Business

‘Maize open-border policy not transparent’

ESTHER MSETEKA, Lusaka
THE Grain Traders Association of Zambia (GTAZ) has observed that the maize open-border policy is not transparent enough to support economic development in the agriculture sector.
GTAZ executive director Chambuleni Simwinga said there is need to streamline the hurdles that maize and maize products traders are faced with when transporting the commodity to regional markets.
He said this on Thursday during a public discussion convened by Indaba Agricultural Policy Research Institute and the Economics Association of Zambia under the theme “Options for Zambia’s maize and mealie meal industry in El Nino years.”
Mr Simwinga said unnecessary bureaucracy is holding Zambia back from increasing maize exports, which is undermining the much-needed economic diversification.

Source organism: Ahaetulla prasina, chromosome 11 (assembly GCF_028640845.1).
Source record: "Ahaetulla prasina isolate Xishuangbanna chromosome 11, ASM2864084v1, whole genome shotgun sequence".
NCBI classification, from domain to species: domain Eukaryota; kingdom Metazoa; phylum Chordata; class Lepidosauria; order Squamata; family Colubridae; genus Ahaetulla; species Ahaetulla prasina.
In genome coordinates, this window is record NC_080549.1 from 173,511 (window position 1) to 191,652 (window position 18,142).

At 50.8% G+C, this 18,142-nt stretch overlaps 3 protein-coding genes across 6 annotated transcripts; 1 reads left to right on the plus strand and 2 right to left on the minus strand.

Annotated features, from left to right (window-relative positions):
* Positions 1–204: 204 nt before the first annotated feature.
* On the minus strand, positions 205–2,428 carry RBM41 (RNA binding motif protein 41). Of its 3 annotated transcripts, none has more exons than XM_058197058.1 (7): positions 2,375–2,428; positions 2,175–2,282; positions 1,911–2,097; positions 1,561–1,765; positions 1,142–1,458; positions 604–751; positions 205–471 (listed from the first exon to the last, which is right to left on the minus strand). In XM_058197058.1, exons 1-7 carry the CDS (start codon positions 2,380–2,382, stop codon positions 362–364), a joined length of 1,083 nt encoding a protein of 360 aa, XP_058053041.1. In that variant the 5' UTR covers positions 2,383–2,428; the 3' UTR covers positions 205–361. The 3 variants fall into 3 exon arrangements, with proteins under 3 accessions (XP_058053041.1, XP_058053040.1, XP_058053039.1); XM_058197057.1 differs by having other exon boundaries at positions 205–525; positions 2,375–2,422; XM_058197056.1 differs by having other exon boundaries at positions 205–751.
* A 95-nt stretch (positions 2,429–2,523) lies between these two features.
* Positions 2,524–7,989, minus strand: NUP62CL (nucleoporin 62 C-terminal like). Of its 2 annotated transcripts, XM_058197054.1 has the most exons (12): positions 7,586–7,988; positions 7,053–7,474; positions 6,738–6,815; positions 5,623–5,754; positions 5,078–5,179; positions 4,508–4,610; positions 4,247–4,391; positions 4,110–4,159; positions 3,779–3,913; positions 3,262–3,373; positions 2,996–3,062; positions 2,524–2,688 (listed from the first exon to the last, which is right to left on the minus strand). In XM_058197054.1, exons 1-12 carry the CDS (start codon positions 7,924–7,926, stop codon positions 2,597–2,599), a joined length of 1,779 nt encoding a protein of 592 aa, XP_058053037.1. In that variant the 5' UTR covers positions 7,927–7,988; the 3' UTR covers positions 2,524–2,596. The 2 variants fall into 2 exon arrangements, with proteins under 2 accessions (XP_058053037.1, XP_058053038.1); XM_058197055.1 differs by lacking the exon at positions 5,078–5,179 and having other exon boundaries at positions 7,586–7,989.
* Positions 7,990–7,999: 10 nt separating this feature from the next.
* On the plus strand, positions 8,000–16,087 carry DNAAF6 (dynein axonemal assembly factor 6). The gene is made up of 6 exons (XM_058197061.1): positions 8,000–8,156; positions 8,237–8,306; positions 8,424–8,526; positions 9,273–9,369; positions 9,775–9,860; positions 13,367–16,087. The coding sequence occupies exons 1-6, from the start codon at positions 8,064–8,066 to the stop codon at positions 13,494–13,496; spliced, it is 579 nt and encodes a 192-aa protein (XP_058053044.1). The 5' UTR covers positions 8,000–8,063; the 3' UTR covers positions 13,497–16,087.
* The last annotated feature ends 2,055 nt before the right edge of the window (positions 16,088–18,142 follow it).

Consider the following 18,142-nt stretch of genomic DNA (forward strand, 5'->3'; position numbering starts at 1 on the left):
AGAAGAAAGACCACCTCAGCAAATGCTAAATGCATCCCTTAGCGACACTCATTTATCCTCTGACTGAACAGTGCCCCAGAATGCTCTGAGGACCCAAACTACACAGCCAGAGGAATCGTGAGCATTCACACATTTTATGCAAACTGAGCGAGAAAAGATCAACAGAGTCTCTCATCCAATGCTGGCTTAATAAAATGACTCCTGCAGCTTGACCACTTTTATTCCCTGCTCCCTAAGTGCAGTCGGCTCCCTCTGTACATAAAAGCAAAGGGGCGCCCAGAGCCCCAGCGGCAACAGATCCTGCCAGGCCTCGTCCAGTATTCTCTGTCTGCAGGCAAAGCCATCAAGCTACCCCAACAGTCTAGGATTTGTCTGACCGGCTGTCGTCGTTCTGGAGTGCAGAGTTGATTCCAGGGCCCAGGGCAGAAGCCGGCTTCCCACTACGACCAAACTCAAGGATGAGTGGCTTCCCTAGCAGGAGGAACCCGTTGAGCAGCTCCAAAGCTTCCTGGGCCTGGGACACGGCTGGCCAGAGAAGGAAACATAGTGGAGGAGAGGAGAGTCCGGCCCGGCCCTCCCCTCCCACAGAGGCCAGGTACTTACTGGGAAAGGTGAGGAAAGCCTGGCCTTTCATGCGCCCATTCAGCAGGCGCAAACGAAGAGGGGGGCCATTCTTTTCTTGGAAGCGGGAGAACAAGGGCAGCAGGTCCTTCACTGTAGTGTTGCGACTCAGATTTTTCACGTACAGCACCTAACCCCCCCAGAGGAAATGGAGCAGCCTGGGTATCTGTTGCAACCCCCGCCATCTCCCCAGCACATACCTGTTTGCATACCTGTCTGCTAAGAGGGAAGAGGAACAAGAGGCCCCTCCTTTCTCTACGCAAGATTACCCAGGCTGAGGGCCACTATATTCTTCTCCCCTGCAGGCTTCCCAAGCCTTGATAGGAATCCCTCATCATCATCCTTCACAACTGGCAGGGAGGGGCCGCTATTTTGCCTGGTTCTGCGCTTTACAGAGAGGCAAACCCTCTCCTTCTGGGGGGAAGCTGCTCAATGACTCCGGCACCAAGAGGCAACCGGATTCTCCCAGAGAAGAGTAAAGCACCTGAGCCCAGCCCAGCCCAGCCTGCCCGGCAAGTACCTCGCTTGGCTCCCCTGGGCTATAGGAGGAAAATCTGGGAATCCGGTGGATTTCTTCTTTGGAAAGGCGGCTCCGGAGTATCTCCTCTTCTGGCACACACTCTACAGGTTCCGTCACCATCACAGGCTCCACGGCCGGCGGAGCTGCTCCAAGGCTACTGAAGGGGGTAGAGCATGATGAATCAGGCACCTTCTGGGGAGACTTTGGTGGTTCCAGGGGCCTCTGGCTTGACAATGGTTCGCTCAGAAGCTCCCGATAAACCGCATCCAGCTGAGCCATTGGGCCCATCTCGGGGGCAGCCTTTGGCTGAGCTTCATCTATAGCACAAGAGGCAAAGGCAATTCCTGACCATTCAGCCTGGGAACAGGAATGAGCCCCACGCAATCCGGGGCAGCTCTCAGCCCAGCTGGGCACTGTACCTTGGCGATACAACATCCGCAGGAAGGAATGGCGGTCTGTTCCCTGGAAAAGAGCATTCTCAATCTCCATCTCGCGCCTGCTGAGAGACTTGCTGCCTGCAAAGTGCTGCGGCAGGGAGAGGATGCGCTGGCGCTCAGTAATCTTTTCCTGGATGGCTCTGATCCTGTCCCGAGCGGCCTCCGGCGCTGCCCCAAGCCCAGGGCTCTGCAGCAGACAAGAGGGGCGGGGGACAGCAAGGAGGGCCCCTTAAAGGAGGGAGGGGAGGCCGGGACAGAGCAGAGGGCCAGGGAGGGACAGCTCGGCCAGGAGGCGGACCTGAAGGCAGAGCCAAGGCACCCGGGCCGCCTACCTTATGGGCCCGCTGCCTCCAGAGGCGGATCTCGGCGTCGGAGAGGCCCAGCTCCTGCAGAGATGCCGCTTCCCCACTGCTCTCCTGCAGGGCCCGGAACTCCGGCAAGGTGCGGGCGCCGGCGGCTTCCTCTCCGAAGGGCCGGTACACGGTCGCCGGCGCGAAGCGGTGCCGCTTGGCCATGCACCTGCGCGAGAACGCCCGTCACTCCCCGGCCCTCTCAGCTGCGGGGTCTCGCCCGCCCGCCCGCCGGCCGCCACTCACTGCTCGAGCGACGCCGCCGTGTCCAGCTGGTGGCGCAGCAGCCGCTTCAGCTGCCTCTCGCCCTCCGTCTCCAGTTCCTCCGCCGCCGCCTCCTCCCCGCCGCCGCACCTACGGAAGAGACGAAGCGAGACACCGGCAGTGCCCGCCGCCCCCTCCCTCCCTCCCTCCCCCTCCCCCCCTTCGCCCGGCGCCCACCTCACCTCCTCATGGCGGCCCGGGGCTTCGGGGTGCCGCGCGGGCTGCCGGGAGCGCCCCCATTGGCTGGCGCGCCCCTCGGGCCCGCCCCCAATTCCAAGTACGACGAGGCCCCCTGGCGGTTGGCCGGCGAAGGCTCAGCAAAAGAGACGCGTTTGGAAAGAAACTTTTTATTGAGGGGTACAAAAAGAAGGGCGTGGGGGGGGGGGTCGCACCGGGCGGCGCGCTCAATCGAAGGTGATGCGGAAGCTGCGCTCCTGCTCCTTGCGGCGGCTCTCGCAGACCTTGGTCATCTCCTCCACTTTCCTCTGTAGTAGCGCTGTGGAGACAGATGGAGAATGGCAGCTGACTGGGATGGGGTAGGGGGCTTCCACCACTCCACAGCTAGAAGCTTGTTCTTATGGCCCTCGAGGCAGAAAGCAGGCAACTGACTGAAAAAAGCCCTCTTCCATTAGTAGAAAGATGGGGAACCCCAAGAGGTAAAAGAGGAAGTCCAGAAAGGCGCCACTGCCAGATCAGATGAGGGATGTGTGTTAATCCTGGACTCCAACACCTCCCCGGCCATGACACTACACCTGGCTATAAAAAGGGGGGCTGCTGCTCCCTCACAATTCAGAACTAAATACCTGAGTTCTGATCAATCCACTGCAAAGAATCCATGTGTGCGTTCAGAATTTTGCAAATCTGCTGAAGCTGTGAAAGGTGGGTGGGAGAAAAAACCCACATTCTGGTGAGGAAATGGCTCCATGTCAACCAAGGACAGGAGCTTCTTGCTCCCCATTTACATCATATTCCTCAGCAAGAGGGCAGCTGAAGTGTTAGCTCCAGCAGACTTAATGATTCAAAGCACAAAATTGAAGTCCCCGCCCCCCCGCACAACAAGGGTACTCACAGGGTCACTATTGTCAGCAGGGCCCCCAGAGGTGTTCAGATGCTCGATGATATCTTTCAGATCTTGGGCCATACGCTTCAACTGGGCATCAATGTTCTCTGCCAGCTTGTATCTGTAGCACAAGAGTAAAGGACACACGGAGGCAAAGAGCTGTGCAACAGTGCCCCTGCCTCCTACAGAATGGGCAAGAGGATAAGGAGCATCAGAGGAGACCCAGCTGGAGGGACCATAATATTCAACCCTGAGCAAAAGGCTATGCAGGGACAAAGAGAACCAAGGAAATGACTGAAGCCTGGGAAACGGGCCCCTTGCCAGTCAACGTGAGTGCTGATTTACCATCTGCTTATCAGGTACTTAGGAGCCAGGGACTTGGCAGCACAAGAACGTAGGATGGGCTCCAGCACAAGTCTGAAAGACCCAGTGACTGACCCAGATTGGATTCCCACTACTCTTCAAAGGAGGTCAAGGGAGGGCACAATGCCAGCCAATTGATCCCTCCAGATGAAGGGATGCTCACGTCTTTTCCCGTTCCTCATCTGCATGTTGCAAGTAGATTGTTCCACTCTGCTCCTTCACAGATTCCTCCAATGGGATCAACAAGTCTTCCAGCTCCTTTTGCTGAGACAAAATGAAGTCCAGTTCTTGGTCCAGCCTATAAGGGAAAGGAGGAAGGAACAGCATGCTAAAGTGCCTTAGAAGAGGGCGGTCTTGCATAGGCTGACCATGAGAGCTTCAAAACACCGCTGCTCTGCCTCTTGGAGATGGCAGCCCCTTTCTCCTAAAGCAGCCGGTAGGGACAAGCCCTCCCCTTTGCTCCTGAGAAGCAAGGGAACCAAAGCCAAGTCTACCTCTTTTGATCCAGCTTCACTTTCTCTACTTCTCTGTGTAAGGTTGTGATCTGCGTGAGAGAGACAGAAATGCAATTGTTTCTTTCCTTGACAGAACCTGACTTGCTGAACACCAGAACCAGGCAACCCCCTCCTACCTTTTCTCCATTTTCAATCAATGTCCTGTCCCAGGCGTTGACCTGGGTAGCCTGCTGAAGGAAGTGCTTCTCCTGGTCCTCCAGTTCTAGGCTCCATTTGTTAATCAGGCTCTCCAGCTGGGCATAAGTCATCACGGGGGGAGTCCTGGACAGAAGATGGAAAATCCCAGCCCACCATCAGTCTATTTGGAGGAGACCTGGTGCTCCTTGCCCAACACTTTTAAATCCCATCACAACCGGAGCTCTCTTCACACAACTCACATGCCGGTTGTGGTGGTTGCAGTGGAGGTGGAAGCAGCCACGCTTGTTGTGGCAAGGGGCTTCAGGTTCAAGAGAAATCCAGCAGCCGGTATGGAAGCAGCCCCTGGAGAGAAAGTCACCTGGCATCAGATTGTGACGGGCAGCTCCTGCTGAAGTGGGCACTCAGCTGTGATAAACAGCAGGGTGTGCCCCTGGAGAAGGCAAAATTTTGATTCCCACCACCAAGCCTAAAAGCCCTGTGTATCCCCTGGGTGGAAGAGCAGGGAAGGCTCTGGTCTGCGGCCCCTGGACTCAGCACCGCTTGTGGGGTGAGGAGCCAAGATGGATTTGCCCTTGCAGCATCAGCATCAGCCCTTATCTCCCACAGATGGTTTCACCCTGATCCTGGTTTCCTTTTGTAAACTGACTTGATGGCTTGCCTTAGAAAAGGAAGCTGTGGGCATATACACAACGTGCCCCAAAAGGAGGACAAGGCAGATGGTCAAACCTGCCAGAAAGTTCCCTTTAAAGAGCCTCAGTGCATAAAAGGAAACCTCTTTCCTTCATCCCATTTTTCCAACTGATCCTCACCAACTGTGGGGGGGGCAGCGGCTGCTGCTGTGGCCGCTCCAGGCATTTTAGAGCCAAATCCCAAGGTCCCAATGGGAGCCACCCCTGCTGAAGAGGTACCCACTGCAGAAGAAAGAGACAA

“Currently, what we are doing in Zambia is just like chancing business, traders are at pains sometimes when they are allowed to export, Government will allow but there are other parties within the system [ that make it difficult for traders to export] thereby impacting negatively on private sector investment.
“Right now, we have about 40 trucks stuck [at the borders] and about to return to Lusaka because of a signature. Why did the people responsible for the signature not do the right thing before the trucks left …is that the way to run an open-border policy?” he asked.
Mr Simwinga also said there is need for Government and the private sector to invest in more storage facilities that can accommodate huge stocks of grain in case of a bumper harvest.
He said investing in storage facilities will help boost production and further empower the farming community.
Mr Simwinga said in as much as the Food Reserve Agency (FRA) is mandated to buy maize from farmers, the private sector should equally be given the opportunity to acquire the remaining stock.
“Let us look at investing in storage facilities. If we were to have a good harvest, where can we store the excess maize so that we can use it in the other year because the storage capacity for FRA is not enough? So, if Zambia can have more than three million tonnes storage capacity, then we will be talking of being a business country in terms of agriculture,” he said.

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